by John Meador
Can expository preachers who aim for life transformation make use of video clips, movie excerpts, drama and assorted imagery without watering down the message? There are some who say that such use amounts to worldliness and compromises our preaching. Others, coming from another angle, assert that a failure to use these communication tools amounts to irrelevance to the listener. What do you say?
I'm convinced that the tools we use to communicate have very little to do with the depth of the message. Those who want to emphasize the Scriptures will do so even if they regularly use modern media in the message. By the same token, those who aren't interested in scriptural content will keep it out, even if they preach like they live in 1960.
But, the fact is, we don't live in 1960. We who grew up in that era could tell you it was a relatively black and white world, with very little TV (at least in the home where I lived) and only a couple of options for music. You had your big black vinyl records with some jazz or gospel music, and then there was AM radio. It was a big, disconnected world. In church, we sang the doxology the same way every single week. The preacher would stand up after exactly three hymns, sung exactly the same way as they had been for all of his life, and preach exactly the way his forefathers preached. The really lively preachers simply had some really good stories.
Some would say that was a better world, and there is no doubt that it was a simpler world, but regardless of that we live in a very different time.
So now, today, how should we preach? In 2007, we live in a multi-colored world. We have incredible clarity on our plasma TV, amazingly high quality music being piped into our inner ears by way of our iPods, and an average of 2000 songs to listen to on those devices. This is not your earthly father's world. And yet, we, as preachers, have the divine responsibility of standing in front of a diverse group of people who have nearly unfathomable differences in interests and tastes-and communicating a single message that is designed to transform lives.
You can't do that without scriptural content. I also believe you cannot do it well without creative communication. I'm not saying you have to have the skills of a Hollywood producer and the budget of Titanic. What I am saying is that we preach to people who are daily exposed to those elements. We can't compete, but we should at least connect with the world we live in.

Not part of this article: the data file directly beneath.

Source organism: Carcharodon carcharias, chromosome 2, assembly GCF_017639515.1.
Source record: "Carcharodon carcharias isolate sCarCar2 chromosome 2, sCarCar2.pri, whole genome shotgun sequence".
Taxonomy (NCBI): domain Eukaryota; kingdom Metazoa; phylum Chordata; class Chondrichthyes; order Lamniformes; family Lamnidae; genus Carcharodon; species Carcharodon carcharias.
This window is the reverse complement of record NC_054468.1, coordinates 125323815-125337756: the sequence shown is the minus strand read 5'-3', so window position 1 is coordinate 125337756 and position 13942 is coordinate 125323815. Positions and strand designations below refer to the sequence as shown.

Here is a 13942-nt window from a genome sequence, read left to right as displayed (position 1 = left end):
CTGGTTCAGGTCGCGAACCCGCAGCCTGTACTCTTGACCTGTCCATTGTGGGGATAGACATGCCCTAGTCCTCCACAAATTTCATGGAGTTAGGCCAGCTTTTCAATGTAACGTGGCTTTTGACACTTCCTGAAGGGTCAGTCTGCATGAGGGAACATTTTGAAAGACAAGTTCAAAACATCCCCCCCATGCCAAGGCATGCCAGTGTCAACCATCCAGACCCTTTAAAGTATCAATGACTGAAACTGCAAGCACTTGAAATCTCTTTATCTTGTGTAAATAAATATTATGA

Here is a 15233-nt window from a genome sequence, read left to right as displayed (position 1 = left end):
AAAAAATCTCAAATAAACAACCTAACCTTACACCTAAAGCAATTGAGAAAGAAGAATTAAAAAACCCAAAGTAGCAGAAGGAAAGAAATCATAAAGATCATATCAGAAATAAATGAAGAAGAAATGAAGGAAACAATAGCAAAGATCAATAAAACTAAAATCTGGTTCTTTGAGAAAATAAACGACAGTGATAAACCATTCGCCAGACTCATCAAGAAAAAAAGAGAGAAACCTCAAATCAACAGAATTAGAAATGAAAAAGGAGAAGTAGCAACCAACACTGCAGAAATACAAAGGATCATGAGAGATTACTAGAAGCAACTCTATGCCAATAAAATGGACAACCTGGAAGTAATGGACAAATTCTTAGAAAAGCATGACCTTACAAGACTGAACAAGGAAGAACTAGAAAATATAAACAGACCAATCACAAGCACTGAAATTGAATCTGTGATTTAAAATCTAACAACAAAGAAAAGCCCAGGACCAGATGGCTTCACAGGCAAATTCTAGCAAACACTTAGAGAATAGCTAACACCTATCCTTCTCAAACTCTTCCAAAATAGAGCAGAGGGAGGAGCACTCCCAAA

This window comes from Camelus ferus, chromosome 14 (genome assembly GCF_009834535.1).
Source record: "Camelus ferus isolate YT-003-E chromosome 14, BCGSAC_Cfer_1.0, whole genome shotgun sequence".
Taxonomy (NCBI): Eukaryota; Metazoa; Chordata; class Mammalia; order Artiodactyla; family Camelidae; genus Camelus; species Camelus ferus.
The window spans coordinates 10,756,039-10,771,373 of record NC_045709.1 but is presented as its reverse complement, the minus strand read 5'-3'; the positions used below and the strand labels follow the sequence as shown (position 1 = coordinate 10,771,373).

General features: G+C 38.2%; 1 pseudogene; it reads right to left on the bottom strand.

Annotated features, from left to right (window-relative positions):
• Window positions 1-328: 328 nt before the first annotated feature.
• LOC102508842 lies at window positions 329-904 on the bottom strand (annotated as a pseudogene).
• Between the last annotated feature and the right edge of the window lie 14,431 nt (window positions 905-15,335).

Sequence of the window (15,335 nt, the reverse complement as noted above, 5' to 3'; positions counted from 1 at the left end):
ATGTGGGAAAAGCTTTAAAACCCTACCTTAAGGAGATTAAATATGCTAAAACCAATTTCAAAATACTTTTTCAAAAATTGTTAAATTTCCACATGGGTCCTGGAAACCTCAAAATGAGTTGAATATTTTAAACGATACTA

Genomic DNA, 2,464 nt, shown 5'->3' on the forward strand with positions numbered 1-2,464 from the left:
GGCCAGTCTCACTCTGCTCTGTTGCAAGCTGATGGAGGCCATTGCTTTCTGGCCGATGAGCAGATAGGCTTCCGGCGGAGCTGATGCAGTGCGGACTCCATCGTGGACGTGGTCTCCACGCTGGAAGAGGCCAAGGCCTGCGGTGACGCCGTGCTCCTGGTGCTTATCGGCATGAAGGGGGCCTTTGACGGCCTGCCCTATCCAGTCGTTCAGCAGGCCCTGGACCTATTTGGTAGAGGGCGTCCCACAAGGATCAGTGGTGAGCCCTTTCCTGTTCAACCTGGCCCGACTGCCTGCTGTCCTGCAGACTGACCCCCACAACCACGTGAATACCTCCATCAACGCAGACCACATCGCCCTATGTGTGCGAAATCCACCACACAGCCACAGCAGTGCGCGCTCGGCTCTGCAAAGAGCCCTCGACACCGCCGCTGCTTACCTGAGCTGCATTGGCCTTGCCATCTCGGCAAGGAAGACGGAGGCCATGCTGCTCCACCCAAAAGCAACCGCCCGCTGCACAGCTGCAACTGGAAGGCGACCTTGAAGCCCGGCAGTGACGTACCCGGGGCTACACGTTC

We have none other than the greatest preacher who ever lived to mentor us: Jesus Christ. Jesus didn't do a great deal of preaching in box-like buildings with four white walls the way we often do. His preaching was out in the open, where people were, and His messages involved living illustrations, parables, and the drama of everyday life. Images were woven throughout His messages. He challenged people to lift their eyes and see fields white with harvest. He wept openly to let people see His grief. He allowed storms to unleash their power and then calmed them to illustrate His power over all creation. He held up before the crowd people whose lives had been touched and allowed the story to be told.
When Jesus preached, people listened, and watched and looked around at the living drama he pointed out, and heard and smelled and sensed the unfolding of truth. He brought color into an otherwise bland world by interrupting human life and introducing divinity. He was the Master Story-Teller and Illustrator. He left people hanging on every word and allowed them sometimes walk away wondering what had just happened.
We may not be able to get people outside those four white walls every weekend as we preach but we can bring the elements that help us connect with people into the message.
Word by word, verse by verse, and chapter by chapter, I can illustrate and draw pictures to describe the biblical words I'm bringing that day. The preacher can utilize video, sound, drama, and pictures to help others "get" the truth in a clearer way-and not compromise one iota. I can learn to tell stories to illustrate better, use humor to help people stay focused, and I can move around a little to keep them awake!
Having said all of that, I affirm it is the living, sharp Word of God that changes lives. I cannot and will not compromise that. But it is the preacher God has entrusted to communicate truth to a world who desperately needs to hear. May we do that with all the resources we have been given!
John Meador is senior pastor of First Baptist Church of Euless, Texas.